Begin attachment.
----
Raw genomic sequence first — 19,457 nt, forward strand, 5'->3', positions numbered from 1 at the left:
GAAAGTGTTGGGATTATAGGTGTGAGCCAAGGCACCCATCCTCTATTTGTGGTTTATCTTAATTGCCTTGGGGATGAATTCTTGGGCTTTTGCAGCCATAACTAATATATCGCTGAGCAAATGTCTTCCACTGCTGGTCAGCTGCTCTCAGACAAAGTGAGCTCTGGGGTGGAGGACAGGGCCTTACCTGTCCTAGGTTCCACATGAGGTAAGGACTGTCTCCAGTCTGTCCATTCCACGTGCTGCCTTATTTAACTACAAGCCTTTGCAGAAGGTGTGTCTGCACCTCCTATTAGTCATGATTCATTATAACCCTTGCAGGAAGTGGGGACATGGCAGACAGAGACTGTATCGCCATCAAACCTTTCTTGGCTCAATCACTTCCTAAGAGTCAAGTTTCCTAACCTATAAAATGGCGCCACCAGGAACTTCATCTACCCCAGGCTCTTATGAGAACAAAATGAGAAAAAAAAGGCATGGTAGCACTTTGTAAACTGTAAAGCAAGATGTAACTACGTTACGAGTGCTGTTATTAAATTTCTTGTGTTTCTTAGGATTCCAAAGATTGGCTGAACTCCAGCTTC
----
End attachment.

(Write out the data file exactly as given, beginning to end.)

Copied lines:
Raw genomic sequence first — 19,457 nt, forward strand, 5'->3', positions numbered from 1 at the left:
GAAAGTGTTGGGATTATAGGTGTGAGCCAAGGCACCCATCCTCTATTTGTGGTTTATCTTAATTGCCTTGGGGATGAATTCTTGGGCTTTTGCAGCCATAACTAATATATCGCTGAGCAAATGTCTTCCACTGCTGGTCAGCTGCTCTCAGACAAAGTGAGCTCTGGGGTGGAGGACAGGGCCTTACCTGTCCTAGGTTCCACATGAGGTAAGGACTGTCTCCAGTCTGTCCATTCCACGTGCTGCCTTATTTAACTACAAGCCTTTGCAGAAGGTGTGTCTGCACCTCCTATTAGTCATGATTCATTATAACCCTTGCAGGAAGTGGGGACATGGCAGACAGAGACTGTATCGCCATCAAACCTTTCTTGGCTCAATCACTTCCTAAGAGTCAAGTTTCCTAACCTATAAAATGGCGCCACCAGGAACTTCATCTACCCCAGGCTCTTATGAGAACAAAATGAGAAAAAAAAGGCATGGTAGCACTTTGTAAACTGTAAAGCAAGATGTAACTACGTTACGAGTGCTGTTATTAAATTTCTTGTGTTTCTTAGGATTCCAAAGATTGGCTGAACTCCAGCTTC